You can add additional plot threads and antagonists as much as you like, but keep in mind they will make your campaign longer accordingly.
Let the campaign be silly, or break out of the usual genre of swords-and-sorcery. Having a secondary genre, like a murder mystery or cosmic horror, can really make a mini-campaign stand out to your players.
You must run a session zero. This is nonnegotiable. The reason? You will need to establish the relationships between PCs before starting, or they will spend too long in the “getting to know you” phase. It’s also just more fun for your players to have established grudges, inside jokes, and so on. Additionally, since you will not be running a sandbox campaign here, you will need to be sure your PCs are buying in to the setting’s premise.
What I mean by that is, if the party is at a tropical resort, they most likely are there because they like tropical vacations (or got dragged along by someone who does). A PC who isn’t built for a world where they take tropical vacations, or who has no vested interest in enjoying their vacation, is unlikely to care about someone else ruining their vacation. Some things need to be established pre-game to make sure everyone is on the same page. I recommend you also discuss the genre: if it’s going to be a murder mystery, the players shouldn’t act like it’s a slash-and-burn total war environment, or what’s the entire point? Good players will respect the genre they’re told they’re playing in, and avoid being too genre-savvy or too genre-stupid.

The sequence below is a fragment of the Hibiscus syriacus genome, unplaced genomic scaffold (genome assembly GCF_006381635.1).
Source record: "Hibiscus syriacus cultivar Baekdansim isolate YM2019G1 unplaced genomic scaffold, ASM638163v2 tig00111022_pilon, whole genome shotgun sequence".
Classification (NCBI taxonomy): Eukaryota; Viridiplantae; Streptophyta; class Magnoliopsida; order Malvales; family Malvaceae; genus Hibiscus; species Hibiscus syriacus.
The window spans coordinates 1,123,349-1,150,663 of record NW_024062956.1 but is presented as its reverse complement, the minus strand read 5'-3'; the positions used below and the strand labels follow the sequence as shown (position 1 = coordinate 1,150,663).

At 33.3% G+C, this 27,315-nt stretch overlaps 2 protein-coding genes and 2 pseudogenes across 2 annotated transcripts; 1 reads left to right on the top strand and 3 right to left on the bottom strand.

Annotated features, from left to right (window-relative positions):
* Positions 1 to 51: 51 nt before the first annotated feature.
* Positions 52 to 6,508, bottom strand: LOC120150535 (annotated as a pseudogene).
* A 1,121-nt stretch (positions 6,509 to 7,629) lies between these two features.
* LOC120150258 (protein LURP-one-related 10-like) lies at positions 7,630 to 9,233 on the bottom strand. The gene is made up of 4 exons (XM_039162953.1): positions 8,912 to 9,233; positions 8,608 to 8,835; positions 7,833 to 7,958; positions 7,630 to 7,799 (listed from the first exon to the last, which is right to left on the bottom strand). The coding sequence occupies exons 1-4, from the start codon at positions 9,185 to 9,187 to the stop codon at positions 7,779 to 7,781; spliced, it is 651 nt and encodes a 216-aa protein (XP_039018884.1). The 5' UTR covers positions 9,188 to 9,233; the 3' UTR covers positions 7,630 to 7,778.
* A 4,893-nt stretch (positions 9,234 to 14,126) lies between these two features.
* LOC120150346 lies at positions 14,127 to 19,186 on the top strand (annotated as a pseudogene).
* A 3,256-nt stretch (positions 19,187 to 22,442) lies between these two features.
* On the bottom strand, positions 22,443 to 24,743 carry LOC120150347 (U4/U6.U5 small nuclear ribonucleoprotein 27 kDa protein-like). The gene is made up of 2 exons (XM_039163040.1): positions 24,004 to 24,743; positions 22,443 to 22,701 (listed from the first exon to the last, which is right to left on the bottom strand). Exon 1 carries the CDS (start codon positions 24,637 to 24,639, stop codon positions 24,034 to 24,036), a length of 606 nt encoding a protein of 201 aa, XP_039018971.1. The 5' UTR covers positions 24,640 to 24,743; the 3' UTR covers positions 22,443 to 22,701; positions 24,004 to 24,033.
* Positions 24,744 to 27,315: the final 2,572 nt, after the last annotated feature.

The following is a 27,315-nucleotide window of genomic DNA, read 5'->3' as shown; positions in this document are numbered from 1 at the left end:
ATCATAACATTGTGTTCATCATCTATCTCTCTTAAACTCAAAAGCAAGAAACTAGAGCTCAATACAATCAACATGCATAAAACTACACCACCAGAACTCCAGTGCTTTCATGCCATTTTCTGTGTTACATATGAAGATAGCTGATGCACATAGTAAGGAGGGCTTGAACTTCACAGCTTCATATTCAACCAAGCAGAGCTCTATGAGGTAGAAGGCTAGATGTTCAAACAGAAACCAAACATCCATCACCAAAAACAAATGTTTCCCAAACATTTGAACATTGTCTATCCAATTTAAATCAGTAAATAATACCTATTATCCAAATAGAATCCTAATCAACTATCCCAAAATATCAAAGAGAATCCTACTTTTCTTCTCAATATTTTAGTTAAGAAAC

the thing i love about DND is its capacity to show how ppl care for one another. this sounds very dumb, but seriously, DM’ing has shown me that more often than not, ppl actively choose to help.